hearing loss

Degrees of Hearing Loss Explained

By March 2, 2022No Comments

Degrees of hearing loss refers to the severity of hearing loss one experiences. Determining an individuals degree of hearing loss has to do with how loud sounds need to be for them to hear it. The louder the sound needs to be, the more severe one’s hearing loss is. Degrees of hearing range from the following : slight, mild, moderate, severe, and profound.

Sound is measured in units called decibels (dB). The higher the decibel level, the louder the noise. The decibel scale ranges 0 dB (complete silence) to 140 dB (threshold for pain). It’s very important to note that listening to sounds over 85 dB for a prolonged period of time can severely damage one’s hearing. 

Understanding decibels is important when determine the degree of someone’s hearing loss. For example, if someone is having a difficult time with hearing lower decibel sounds like a whisper, then they most likely experiencing slight to mild hearing loss. On the other hand, if an individual is struggling to hear sounds like a lawn mower (90 dB) then they are suffering with severe hearing loss. To put decibels into perspective, consider the following : 

  • 10 dB : Breathing
  • 20 dB: Rustling leaves
  • 30 dB : Whisper
  • 40 dB: Refrigerator
  • 50 dB: Moderate Rainfall
  • 60 dB: Conversation
  • 70 dB: Car
  • 80 dB: Truck
  • 90 dB : Hair Dryer
  • 100 dB : Helicopter
  • 110 dB: Trombone
  • 120 dB: Police Siren
  • 130 dB: Jet engine
  • 140 dB: Fireworks

 

Degrees of Hearing loss :

Slight

Slight hearing loss is when you can’t hear sounds quieter than 15 to 20 dB. Individuals with slight hearing loss can’t hear sounds such as whispers or leaves rustling. 

Mild 

Those who have mild hearing loss may not even be aware that they have a problem. To put this into perspective in decibels, it is defined as having hearing loss between 26 and 40 dB. Talking with others one on one isn’t typically an issue. However, once background noises are added to the mix, things tend to get trickier and it may be harder to understand the conversation taking place.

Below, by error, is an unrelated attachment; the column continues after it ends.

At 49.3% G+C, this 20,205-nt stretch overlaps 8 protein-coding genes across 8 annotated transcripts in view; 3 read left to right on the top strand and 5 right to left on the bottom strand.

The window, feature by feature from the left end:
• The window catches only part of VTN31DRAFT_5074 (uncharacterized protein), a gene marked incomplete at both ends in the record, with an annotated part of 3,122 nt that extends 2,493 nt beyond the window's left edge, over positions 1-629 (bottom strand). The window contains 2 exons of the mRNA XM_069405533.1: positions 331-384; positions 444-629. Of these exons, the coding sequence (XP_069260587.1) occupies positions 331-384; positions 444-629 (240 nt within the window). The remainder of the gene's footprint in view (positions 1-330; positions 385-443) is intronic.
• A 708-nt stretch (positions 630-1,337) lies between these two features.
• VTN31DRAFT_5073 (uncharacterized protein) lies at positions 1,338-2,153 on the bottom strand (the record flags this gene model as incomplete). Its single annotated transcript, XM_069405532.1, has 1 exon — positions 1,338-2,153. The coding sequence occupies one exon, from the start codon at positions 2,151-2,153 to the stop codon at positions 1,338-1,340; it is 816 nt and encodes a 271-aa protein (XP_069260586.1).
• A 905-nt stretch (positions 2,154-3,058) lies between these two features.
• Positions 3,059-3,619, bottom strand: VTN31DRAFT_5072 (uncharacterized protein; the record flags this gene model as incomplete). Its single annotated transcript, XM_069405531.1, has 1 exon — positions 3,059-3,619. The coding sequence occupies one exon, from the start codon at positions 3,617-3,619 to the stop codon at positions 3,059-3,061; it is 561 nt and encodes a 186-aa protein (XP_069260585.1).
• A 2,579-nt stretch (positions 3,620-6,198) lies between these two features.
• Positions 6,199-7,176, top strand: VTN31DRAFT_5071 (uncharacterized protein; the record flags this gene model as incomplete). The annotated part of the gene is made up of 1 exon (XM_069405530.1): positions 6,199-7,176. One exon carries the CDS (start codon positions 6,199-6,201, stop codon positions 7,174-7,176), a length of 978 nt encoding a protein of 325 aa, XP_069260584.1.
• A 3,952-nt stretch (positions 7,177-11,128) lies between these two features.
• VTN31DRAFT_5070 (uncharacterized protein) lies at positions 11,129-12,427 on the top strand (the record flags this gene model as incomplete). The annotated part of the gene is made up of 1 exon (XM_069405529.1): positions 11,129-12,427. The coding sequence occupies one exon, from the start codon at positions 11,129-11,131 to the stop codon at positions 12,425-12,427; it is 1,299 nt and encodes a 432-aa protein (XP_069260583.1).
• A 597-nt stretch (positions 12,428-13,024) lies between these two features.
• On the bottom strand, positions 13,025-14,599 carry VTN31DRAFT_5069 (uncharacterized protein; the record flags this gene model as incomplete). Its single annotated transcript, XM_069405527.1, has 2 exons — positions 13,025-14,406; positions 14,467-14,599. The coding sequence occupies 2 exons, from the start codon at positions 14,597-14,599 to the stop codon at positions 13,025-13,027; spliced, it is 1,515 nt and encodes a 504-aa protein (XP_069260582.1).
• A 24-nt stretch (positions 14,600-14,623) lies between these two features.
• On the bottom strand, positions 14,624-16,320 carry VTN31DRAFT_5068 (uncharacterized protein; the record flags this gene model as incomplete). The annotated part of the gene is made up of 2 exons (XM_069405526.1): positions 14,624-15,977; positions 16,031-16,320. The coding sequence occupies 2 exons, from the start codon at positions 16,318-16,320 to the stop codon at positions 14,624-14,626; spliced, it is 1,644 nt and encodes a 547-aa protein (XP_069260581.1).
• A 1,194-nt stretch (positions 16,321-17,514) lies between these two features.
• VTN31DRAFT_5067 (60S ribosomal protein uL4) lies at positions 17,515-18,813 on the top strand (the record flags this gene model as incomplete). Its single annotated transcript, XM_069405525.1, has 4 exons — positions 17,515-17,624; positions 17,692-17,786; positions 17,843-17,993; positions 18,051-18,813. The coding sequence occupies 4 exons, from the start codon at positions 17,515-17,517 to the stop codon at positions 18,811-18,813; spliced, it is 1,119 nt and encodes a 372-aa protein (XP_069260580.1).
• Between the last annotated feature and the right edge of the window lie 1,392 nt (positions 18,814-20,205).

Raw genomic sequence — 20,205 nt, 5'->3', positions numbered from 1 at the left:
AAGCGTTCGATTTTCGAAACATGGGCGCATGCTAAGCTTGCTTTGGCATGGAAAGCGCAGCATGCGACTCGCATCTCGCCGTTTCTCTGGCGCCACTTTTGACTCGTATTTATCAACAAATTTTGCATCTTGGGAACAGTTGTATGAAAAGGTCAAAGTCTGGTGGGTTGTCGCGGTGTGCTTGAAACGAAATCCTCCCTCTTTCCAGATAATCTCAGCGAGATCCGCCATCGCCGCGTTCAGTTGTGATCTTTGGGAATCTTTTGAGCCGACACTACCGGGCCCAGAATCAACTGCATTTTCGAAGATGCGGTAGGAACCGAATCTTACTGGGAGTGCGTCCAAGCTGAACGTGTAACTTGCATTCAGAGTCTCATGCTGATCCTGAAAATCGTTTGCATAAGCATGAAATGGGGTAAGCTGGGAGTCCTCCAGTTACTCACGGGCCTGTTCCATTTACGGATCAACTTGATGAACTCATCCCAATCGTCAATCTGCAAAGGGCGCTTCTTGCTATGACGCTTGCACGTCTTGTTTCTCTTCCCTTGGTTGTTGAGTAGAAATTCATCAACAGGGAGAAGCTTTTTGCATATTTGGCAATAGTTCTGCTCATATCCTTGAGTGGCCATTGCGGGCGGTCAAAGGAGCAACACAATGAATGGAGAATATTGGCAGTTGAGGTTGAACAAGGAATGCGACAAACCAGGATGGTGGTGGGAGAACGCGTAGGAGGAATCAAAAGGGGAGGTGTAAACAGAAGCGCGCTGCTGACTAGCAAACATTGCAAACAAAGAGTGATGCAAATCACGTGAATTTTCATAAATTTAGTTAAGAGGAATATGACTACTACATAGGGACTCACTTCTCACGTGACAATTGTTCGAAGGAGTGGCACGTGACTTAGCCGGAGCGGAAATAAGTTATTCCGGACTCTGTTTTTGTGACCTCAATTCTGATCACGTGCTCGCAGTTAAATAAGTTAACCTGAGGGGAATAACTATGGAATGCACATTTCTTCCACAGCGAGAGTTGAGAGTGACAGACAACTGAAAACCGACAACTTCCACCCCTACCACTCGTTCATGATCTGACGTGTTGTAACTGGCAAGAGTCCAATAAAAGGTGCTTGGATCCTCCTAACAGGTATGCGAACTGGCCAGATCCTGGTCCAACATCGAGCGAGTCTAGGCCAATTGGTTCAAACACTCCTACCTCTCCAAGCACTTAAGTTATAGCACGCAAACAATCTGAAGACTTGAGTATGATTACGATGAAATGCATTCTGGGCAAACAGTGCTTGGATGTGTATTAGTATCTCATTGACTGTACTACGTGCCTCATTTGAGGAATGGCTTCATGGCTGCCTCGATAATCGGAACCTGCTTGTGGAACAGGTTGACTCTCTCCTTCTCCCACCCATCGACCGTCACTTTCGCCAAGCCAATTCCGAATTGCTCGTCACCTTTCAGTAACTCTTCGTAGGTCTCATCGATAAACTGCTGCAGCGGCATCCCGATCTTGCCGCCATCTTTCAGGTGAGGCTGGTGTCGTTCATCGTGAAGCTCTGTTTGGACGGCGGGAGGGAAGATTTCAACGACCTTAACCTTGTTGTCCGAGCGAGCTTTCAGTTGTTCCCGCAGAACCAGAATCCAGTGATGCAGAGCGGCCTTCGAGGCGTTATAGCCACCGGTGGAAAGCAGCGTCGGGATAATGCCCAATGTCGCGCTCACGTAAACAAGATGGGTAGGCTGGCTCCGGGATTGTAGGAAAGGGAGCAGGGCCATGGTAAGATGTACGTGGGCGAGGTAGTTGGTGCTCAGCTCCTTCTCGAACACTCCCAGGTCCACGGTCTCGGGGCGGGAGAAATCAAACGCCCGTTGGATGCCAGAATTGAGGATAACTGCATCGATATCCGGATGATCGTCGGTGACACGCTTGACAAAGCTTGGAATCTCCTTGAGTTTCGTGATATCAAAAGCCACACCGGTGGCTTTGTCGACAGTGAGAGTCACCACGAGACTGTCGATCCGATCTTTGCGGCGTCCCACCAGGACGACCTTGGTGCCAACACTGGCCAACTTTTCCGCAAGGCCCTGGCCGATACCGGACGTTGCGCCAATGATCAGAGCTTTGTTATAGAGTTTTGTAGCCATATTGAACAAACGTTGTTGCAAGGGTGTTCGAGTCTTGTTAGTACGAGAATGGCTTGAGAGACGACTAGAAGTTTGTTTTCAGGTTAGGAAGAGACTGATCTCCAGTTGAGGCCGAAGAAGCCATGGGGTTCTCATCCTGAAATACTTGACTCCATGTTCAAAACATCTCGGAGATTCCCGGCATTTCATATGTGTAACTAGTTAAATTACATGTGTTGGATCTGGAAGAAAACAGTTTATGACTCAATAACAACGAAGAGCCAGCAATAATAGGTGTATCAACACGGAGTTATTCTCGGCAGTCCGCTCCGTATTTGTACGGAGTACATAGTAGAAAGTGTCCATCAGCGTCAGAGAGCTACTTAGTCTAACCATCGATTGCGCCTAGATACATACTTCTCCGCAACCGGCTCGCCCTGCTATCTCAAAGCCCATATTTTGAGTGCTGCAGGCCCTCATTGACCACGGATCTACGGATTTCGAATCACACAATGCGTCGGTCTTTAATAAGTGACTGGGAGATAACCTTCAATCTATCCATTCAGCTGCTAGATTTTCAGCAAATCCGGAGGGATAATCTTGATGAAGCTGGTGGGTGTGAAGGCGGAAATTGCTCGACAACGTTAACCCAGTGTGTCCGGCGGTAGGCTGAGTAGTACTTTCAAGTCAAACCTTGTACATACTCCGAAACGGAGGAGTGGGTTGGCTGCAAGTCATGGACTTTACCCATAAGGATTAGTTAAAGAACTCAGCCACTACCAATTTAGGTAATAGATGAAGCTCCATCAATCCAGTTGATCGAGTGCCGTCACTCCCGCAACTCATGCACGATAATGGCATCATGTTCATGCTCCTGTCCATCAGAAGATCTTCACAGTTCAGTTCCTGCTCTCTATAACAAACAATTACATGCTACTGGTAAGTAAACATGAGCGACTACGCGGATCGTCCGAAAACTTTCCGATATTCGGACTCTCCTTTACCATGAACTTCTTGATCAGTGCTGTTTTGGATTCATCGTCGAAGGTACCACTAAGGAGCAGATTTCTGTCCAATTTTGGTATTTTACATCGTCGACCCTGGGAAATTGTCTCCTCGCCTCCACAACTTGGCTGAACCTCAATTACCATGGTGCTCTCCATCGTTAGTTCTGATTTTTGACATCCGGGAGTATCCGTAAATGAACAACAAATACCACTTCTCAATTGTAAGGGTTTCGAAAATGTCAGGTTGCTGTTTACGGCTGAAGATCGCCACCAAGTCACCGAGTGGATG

Examples of sounds that one with mild hearing loss can’t hear include whispering, water dripping, leaves rustling, birds chirping, and humming of a refrigerator.

Moderate

With moderate hearing loss, things begin to pick up and become more serious. At this level, understanding in person conversations  and telephone calls doesn’t come naturally. Those with moderate hearing loss may frequently be asking “what?” or, “can you please repeat that?” According to the decibel scale, people with moderate hearing loss cannot hear sounds lower than 40-69 dB. 

Severe 

People who fall in the severe hearing loss category can’t hear without a hearing aid or other amplification devices. These individuals also may tend to rely on lip reading to make out what was said in a conversation. In terms of decibels, those with severe hearing loss can’t hear sounds lower than 70-94 dB. 

Profound

People with profound hearing loss cannot hear sounds lower than 95 dB. These individuals also rely on hearing aids or cochlear implants to hear. A cochlear implant requires surgical implantation and works differently than hearing aids. Rather than amplifying sounds, cochlear implants provides the sense of sound by stimulating the auditory nerve directly. Many people with profound hearing loss also use sign language to communicate.

It’s very important that you don’t ignore any issues you may be experiencing with your hearing. Our experienced audiologists can provide comprehensive hearing testing and help you get the treatment you need. Call us today at (716) 674-4188 or make an appointment online. Contact Us [Link]

Article Adapted From : 

https://www.healthyhearing.com/report/41775-Degrees-of-hearing-loss